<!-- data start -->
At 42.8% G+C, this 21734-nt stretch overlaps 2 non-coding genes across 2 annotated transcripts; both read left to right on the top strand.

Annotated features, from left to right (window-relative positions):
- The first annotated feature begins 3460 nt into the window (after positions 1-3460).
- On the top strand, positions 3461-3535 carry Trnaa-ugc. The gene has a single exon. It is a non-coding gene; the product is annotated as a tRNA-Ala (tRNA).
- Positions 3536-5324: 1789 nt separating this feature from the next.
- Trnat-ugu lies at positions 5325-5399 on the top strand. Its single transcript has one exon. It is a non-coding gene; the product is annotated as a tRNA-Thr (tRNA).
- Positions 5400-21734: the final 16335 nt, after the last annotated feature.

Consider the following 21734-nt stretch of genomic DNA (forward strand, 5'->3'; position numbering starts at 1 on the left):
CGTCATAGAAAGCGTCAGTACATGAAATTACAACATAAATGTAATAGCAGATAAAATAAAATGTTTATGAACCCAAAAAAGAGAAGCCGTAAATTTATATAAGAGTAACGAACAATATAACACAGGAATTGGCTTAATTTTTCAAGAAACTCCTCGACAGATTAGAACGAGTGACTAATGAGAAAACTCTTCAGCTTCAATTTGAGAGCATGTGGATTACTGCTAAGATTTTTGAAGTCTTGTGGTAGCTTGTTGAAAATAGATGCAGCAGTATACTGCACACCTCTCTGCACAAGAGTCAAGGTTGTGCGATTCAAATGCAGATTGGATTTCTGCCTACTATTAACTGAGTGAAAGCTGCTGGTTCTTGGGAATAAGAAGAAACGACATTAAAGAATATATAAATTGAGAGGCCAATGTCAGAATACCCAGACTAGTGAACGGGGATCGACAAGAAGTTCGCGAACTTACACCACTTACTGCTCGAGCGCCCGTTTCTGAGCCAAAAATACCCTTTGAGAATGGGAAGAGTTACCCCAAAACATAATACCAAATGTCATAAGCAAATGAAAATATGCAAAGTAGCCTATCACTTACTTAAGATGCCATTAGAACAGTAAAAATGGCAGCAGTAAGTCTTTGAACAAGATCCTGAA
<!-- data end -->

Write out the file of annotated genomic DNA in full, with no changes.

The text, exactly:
At 42.8% G+C, this 21734-nt stretch overlaps 2 non-coding genes across 2 annotated transcripts; both read left to right on the top strand.

Annotated features, from left to right (window-relative positions):
- The first annotated feature begins 3460 nt into the window (after positions 1-3460).
- On the top strand, positions 3461-3535 carry Trnaa-ugc. The gene has a single exon. It is a non-coding gene; the product is annotated as a tRNA-Ala (tRNA).
- Positions 3536-5324: 1789 nt separating this feature from the next.
- Trnat-ugu lies at positions 5325-5399 on the top strand. Its single transcript has one exon. It is a non-coding gene; the product is annotated as a tRNA-Thr (tRNA).
- Positions 5400-21734: the final 16335 nt, after the last annotated feature.

Consider the following 21734-nt stretch of genomic DNA (forward strand, 5'->3'; position numbering starts at 1 on the left):
CGTCATAGAAAGCGTCAGTACATGAAATTACAACATAAATGTAATAGCAGATAAAATAAAATGTTTATGAACCCAAAAAAGAGAAGCCGTAAATTTATATAAGAGTAACGAACAATATAACACAGGAATTGGCTTAATTTTTCAAGAAACTCCTCGACAGATTAGAACGAGTGACTAATGAGAAAACTCTTCAGCTTCAATTTGAGAGCATGTGGATTACTGCTAAGATTTTTGAAGTCTTGTGGTAGCTTGTTGAAAATAGATGCAGCAGTATACTGCACACCTCTCTGCACAAGAGTCAAGGTTGTGCGATTCAAATGCAGATTGGATTTCTGCCTACTATTAACTGAGTGAAAGCTGCTGGTTCTTGGGAATAAGAAGAAACGACATTAAAGAATATATAAATTGAGAGGCCAATGTCAGAATACCCAGACTAGTGAACGGGGATCGACAAGAAGTTCGCGAACTTACACCACTTACTGCTCGAGCGCCCGTTTCTGAGCCAAAAATACCCTTTGAGAATGGGAAGAGTTACCCCAAAACATAATACCAAATGTCATAAGCAAATGAAAATATGCAAAGTAGCCTATCACTTACTTAAGATGCCATTAGAACAGTAAAAATGGCAGCAGTAAGTCTTTGAACAAGATCCTGAA